Two concussions, not within a year of each other. It’s an absolute shame that this happened. Especially to a goalie of this caliber. It’s a shame when any high-end talent is cut down by injuries, and in hockey, there are countless examples of careers being shortened or ruined due to concussions. Paul Kariya, Eric Lindros, Pat Lafontaine, as well as many others were forced away from the game they loved to preserve their health. And unfortunately, it seems as though Corey Crawford could be joining that list.
If this is the end, Crawford, then from a fan. Thank you. Thank you for everything you accomplished in the Blackhawks sweater. You did what greats such as Glenn Hall, Tony Esposito, and Eddie Belfour couldn’t here. You brought two Stanley cups to this city. Although the early years in this market which transformed from a hockey doormat into a hockey hotbed were shaky. You rose like a phoenix above all the criticism and managed what any hockey team asks of their goalie. You gave the team a chance to win night in and night out. So from this sportswriter and fan of the team, thank you.
What Can the NHL Do to Battle CTE?
Now, given the NHL’s current battle with the damaging effects of CTE and other neurological disorders, this scenario begs a simple question. What can the sports leagues of the world do to combat this without compromising the integrity and physical nature of contact sports? How do you please the old boys who appreciate the big hits without compromising player safety? How can prevent future health problems in your players? Well, I’ve got two possibilities that not only will increase goodwill with the viewing public but also should make various player’s associations happy.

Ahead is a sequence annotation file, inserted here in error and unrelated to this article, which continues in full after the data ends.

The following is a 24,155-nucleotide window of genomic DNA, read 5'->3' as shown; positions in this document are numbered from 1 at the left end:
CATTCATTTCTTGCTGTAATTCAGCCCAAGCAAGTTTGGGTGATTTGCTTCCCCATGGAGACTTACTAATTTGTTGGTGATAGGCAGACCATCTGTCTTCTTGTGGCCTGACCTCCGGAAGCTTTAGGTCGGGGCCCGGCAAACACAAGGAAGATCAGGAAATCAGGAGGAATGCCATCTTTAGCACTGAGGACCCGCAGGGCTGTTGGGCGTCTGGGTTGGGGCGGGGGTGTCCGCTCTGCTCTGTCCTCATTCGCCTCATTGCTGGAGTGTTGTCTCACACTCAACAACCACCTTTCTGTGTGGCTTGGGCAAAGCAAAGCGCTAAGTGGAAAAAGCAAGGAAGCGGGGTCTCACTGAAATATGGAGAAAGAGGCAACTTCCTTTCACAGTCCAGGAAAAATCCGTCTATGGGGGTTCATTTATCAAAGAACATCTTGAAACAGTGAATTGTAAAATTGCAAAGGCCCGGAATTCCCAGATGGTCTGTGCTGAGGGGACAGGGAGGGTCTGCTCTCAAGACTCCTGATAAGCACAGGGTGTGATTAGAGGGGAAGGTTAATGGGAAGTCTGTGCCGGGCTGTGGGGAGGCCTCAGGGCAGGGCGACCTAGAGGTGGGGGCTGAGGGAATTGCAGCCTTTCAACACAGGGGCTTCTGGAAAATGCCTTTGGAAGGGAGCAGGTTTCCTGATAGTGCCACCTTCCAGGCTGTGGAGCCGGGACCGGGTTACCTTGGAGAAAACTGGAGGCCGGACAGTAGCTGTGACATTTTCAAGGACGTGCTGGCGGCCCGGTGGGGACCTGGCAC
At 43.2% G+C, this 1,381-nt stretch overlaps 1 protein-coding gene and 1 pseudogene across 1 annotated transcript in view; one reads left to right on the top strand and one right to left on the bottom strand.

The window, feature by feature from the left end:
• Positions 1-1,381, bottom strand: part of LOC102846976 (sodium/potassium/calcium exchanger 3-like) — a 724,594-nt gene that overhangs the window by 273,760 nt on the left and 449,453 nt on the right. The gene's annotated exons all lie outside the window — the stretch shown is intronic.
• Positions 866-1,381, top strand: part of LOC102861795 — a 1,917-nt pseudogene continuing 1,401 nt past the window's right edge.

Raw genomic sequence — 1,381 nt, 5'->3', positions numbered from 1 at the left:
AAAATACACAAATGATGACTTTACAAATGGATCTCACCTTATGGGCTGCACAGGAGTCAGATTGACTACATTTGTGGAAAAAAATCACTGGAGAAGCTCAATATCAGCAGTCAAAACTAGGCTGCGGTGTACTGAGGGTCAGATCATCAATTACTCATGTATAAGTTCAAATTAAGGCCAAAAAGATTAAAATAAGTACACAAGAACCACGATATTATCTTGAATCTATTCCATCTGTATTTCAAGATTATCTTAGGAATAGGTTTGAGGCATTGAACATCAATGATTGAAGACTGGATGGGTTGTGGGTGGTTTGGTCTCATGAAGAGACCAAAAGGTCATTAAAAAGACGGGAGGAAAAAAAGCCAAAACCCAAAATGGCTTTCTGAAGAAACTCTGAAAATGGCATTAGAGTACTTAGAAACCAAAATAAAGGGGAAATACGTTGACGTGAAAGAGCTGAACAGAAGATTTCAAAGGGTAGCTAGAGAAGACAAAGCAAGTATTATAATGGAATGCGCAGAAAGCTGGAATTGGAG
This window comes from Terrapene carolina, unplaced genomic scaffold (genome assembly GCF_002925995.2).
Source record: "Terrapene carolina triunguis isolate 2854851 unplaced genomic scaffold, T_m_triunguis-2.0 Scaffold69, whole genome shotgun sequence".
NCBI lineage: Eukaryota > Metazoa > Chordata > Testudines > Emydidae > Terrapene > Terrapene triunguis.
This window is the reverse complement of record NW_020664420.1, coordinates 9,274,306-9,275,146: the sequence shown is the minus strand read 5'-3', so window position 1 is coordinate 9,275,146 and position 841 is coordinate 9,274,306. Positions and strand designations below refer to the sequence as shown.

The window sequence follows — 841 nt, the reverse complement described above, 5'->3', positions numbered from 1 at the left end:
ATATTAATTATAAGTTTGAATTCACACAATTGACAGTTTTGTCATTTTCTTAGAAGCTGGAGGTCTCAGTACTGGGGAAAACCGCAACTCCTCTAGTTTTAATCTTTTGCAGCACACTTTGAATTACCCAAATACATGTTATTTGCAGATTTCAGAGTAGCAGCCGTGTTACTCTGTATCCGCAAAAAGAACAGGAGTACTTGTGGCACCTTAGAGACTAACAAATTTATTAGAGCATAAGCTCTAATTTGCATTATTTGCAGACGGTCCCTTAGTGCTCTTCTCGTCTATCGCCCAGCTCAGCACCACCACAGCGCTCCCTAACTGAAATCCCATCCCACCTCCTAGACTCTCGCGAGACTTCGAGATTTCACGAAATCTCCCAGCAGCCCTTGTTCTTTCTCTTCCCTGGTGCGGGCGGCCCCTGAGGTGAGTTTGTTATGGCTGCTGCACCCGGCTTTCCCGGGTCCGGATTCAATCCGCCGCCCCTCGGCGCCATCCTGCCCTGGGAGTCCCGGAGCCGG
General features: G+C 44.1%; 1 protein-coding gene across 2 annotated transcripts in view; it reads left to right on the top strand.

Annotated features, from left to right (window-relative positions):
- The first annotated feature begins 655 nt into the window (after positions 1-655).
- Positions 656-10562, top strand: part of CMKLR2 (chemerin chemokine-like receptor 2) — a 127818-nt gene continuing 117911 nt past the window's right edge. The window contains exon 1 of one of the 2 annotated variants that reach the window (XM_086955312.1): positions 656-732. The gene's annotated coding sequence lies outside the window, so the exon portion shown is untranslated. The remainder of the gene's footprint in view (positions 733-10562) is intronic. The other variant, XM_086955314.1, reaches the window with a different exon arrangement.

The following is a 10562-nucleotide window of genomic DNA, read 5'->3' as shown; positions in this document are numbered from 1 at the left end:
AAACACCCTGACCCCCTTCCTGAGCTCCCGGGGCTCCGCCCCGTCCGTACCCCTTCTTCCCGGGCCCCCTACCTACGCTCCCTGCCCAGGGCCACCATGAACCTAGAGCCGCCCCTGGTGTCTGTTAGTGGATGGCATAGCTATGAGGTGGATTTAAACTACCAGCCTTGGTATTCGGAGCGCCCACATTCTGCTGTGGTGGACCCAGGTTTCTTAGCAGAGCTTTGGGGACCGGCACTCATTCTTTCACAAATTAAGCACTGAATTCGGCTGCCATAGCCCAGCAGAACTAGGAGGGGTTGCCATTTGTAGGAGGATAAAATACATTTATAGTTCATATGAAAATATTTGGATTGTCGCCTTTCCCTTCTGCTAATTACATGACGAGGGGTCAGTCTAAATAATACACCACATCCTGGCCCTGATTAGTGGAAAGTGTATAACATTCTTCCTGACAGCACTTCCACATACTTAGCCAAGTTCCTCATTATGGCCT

Option 1: Create some form of a retirement program for players after they’ve retired.
Establish a minimum amount of years played (let’s say for example… four) and provide health care to retired players. This would be rather expensive and would take a lot of negotiation with companies and even governments to accomplish, but the positive PR you’ll garner will be more than worth it.
Option 2: Have consistent discipline for dirty plays and establish an expulsion system for repeat offenders.
We all know that even in a perfect NHL with no dirty players accidents do happen. So the rules for intent/non-intentional contact must be established and consistently called. The game is much cleaner than it was in the 1970s, but there are still plenty of dirty players in the league (Brad Marchand I’m looking at you.) So having consistency in discipline would do wonders for the game as a whole.
What do you think the NHL can do to combat CTE? Feel free to tweet @LWOSports to give your take on the situation.
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